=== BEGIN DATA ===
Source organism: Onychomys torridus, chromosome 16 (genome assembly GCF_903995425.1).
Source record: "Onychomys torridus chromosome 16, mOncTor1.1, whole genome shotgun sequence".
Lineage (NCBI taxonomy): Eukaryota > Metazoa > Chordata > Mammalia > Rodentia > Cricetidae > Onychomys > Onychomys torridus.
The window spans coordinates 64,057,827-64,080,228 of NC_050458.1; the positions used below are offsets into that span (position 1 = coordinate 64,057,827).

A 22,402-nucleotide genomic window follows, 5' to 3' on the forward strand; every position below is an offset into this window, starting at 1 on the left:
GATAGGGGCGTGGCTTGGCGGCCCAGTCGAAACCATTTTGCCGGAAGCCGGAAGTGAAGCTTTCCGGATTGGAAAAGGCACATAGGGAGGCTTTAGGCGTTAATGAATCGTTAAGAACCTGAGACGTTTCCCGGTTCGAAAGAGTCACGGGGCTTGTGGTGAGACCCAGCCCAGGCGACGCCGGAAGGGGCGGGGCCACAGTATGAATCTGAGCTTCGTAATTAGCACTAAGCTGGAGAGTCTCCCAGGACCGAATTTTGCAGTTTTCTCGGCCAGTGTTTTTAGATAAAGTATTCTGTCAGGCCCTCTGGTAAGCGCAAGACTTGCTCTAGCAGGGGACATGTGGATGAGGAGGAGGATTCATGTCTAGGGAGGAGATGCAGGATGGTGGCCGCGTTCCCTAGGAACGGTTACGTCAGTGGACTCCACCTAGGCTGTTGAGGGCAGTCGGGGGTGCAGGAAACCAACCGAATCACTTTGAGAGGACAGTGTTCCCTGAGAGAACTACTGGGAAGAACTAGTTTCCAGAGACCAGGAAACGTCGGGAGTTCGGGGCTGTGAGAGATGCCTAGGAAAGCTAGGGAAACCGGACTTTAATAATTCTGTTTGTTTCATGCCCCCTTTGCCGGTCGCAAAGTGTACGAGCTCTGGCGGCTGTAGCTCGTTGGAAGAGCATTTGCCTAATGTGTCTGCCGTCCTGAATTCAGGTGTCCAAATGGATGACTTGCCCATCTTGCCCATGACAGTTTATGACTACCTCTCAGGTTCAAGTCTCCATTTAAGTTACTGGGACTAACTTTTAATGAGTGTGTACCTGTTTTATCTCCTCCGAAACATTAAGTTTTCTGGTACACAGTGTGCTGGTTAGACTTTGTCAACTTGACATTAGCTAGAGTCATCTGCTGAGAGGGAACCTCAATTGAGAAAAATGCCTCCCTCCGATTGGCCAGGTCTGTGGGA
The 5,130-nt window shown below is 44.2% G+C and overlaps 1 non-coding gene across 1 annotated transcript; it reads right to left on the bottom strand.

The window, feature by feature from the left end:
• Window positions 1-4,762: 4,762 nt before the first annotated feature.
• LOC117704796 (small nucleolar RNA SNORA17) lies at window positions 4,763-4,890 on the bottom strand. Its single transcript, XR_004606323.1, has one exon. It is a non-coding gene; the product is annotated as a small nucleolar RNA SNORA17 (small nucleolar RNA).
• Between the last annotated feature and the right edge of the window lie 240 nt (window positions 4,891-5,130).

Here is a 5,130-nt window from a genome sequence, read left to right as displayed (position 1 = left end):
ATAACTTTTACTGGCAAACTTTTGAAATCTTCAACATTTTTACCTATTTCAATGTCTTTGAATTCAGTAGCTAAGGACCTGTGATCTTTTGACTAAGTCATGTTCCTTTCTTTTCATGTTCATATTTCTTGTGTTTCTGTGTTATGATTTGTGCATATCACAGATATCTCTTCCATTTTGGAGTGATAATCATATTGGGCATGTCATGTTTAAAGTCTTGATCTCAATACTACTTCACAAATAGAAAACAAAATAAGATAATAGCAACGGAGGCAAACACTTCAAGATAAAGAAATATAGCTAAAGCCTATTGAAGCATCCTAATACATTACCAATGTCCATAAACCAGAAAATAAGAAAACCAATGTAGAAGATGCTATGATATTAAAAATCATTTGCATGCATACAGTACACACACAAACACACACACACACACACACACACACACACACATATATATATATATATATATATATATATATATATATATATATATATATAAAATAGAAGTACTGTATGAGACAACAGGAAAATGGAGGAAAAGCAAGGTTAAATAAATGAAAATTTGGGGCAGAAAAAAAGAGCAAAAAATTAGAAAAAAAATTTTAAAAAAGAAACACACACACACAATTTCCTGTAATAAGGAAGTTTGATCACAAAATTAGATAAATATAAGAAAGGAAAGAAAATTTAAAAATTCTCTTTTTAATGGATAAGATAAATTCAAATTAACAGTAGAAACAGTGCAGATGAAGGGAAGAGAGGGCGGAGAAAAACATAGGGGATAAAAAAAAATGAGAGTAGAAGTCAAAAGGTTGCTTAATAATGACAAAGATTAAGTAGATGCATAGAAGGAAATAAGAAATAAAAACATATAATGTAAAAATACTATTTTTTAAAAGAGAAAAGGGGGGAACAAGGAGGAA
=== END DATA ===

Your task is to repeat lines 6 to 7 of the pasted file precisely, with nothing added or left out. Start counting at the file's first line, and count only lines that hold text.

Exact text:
GATAGGGGCGTGGCTTGGCGGCCCAGTCGAAACCATTTTGCCGGAAGCCGGAAGTGAAGCTTTCCGGATTGGAAAAGGCACATAGGGAGGCTTTAGGCGTTAATGAATCGTTAAGAACCTGAGACGTTTCCCGGTTCGAAAGAGTCACGGGGCTTGTGGTGAGACCCAGCCCAGGCGACGCCGGAAGGGGCGGGGCCACAGTATGAATCTGAGCTTCGTAATTAGCACTAAGCTGGAGAGTCTCCCAGGACCGAATTTTGCAGTTTTCTCGGCCAGTGTTTTTAGATAAAGTATTCTGTCAGGCCCTCTGGTAAGCGCAAGACTTGCTCTAGCAGGGGACATGTGGATGAGGAGGAGGATTCATGTCTAGGGAGGAGATGCAGGATGGTGGCCGCGTTCCCTAGGAACGGTTACGTCAGTGGACTCCACCTAGGCTGTTGAGGGCAGTCGGGGGTGCAGGAAACCAACCGAATCACTTTGAGAGGACAGTGTTCCCTGAGAGAACTACTGGGAAGAACTAGTTTCCAGAGACCAGGAAACGTCGGGAGTTCGGGGCTGTGAGAGATGCCTAGGAAAGCTAGGGAAACCGGACTTTAATAATTCTGTTTGTTTCATGCCCCCTTTGCCGGTCGCAAAGTGTACGAGCTCTGGCGGCTGTAGCTCGTTGGAAGAGCATTTGCCTAATGTGTCTGCCGTCCTGAATTCAGGTGTCCAAATGGATGACTTGCCCATCTTGCCCATGACAGTTTATGACTACCTCTCAGGTTCAAGTCTCCATTTAAGTTACTGGGACTAACTTTTAATGAGTGTGTACCTGTTTTATCTCCTCCGAAACATTAAGTTTTCTGGTACACAGTGTGCTGGTTAGACTTTGTCAACTTGACATTAGCTAGAGTCATCTGCTGAGAGGGAACCTCAATTGAGAAAAATGCCTCCCTCCGATTGGCCAGGTCTGTGGGA
The 5,130-nt window shown below is 44.2% G+C and overlaps 1 non-coding gene across 1 annotated transcript; it reads right to left on the bottom strand.